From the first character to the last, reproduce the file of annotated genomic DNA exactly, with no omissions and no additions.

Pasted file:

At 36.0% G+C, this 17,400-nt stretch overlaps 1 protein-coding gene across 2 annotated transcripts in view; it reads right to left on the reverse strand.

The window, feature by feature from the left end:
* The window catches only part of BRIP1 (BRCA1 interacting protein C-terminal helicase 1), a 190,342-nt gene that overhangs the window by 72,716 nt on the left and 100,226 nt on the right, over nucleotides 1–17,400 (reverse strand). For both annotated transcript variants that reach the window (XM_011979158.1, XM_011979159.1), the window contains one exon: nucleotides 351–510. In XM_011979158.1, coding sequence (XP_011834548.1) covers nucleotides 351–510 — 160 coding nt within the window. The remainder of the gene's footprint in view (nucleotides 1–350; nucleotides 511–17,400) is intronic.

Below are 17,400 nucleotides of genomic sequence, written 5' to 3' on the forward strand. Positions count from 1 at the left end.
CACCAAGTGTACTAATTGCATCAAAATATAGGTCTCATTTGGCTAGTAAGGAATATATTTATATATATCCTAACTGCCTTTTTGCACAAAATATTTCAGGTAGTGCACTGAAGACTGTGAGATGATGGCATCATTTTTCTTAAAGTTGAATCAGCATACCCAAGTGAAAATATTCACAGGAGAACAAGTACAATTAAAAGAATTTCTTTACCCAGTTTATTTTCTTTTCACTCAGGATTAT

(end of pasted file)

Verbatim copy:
At 36.0% G+C, this 17,400-nt stretch overlaps 1 protein-coding gene across 2 annotated transcripts in view; it reads right to left on the reverse strand.

The window, feature by feature from the left end:
* The window catches only part of BRIP1 (BRCA1 interacting protein C-terminal helicase 1), a 190,342-nt gene that overhangs the window by 72,716 nt on the left and 100,226 nt on the right, over nucleotides 1–17,400 (reverse strand). For both annotated transcript variants that reach the window (XM_011979158.1, XM_011979159.1), the window contains one exon: nucleotides 351–510. In XM_011979158.1, coding sequence (XP_011834548.1) covers nucleotides 351–510 — 160 coding nt within the window. The remainder of the gene's footprint in view (nucleotides 1–350; nucleotides 511–17,400) is intronic.

Below are 17,400 nucleotides of genomic sequence, written 5' to 3' on the forward strand. Positions count from 1 at the left end.
CACCAAGTGTACTAATTGCATCAAAATATAGGTCTCATTTGGCTAGTAAGGAATATATTTATATATATCCTAACTGCCTTTTTGCACAAAATATTTCAGGTAGTGCACTGAAGACTGTGAGATGATGGCATCATTTTTCTTAAAGTTGAATCAGCATACCCAAGTGAAAATATTCACAGGAGAACAAGTACAATTAAAAGAATTTCTTTACCCAGTTTATTTTCTTTTCACTCAGGATTAT